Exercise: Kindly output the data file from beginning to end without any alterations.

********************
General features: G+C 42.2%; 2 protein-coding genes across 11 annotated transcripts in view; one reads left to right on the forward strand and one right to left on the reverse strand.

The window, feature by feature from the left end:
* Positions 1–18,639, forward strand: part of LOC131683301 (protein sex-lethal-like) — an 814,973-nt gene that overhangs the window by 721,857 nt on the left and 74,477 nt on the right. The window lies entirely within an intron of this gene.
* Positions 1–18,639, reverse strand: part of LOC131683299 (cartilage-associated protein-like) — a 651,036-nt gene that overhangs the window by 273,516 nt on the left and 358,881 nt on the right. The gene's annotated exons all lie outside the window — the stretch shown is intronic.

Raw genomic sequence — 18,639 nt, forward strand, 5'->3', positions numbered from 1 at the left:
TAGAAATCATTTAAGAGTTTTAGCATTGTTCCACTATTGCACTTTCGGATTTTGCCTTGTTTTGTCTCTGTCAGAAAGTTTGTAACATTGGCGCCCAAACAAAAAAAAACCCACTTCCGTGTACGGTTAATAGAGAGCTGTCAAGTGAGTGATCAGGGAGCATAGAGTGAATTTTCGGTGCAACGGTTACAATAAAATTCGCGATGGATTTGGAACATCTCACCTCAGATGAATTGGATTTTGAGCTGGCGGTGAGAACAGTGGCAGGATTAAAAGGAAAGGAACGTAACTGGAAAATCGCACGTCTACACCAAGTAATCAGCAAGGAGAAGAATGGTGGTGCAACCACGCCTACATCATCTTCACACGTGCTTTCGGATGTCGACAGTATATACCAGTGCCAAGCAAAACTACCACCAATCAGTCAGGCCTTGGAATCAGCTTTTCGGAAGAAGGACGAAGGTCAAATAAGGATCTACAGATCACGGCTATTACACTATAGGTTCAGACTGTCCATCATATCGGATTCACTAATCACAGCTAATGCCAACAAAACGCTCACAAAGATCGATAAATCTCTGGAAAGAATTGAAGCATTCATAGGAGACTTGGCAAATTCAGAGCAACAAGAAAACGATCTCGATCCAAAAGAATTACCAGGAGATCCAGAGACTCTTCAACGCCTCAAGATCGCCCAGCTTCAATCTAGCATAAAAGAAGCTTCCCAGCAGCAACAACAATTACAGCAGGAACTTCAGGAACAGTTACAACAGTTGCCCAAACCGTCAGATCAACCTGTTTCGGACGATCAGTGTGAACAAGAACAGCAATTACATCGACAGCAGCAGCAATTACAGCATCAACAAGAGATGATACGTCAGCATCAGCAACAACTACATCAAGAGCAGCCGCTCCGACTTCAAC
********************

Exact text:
General features: G+C 42.2%; 2 protein-coding genes across 11 annotated transcripts in view; one reads left to right on the forward strand and one right to left on the reverse strand.

The window, feature by feature from the left end:
* Positions 1–18,639, forward strand: part of LOC131683301 (protein sex-lethal-like) — an 814,973-nt gene that overhangs the window by 721,857 nt on the left and 74,477 nt on the right. The window lies entirely within an intron of this gene.
* Positions 1–18,639, reverse strand: part of LOC131683299 (cartilage-associated protein-like) — a 651,036-nt gene that overhangs the window by 273,516 nt on the left and 358,881 nt on the right. The gene's annotated exons all lie outside the window — the stretch shown is intronic.

Raw genomic sequence — 18,639 nt, forward strand, 5'->3', positions numbered from 1 at the left:
TAGAAATCATTTAAGAGTTTTAGCATTGTTCCACTATTGCACTTTCGGATTTTGCCTTGTTTTGTCTCTGTCAGAAAGTTTGTAACATTGGCGCCCAAACAAAAAAAAACCCACTTCCGTGTACGGTTAATAGAGAGCTGTCAAGTGAGTGATCAGGGAGCATAGAGTGAATTTTCGGTGCAACGGTTACAATAAAATTCGCGATGGATTTGGAACATCTCACCTCAGATGAATTGGATTTTGAGCTGGCGGTGAGAACAGTGGCAGGATTAAAAGGAAAGGAACGTAACTGGAAAATCGCACGTCTACACCAAGTAATCAGCAAGGAGAAGAATGGTGGTGCAACCACGCCTACATCATCTTCACACGTGCTTTCGGATGTCGACAGTATATACCAGTGCCAAGCAAAACTACCACCAATCAGTCAGGCCTTGGAATCAGCTTTTCGGAAGAAGGACGAAGGTCAAATAAGGATCTACAGATCACGGCTATTACACTATAGGTTCAGACTGTCCATCATATCGGATTCACTAATCACAGCTAATGCCAACAAAACGCTCACAAAGATCGATAAATCTCTGGAAAGAATTGAAGCATTCATAGGAGACTTGGCAAATTCAGAGCAACAAGAAAACGATCTCGATCCAAAAGAATTACCAGGAGATCCAGAGACTCTTCAACGCCTCAAGATCGCCCAGCTTCAATCTAGCATAAAAGAAGCTTCCCAGCAGCAACAACAATTACAGCAGGAACTTCAGGAACAGTTACAACAGTTGCCCAAACCGTCAGATCAACCTGTTTCGGACGATCAGTGTGAACAAGAACAGCAATTACATCGACAGCAGCAGCAATTACAGCATCAACAAGAGATGATACGTCAGCATCAGCAACAACTACATCAAGAGCAGCCGCTCCGACTTCAAC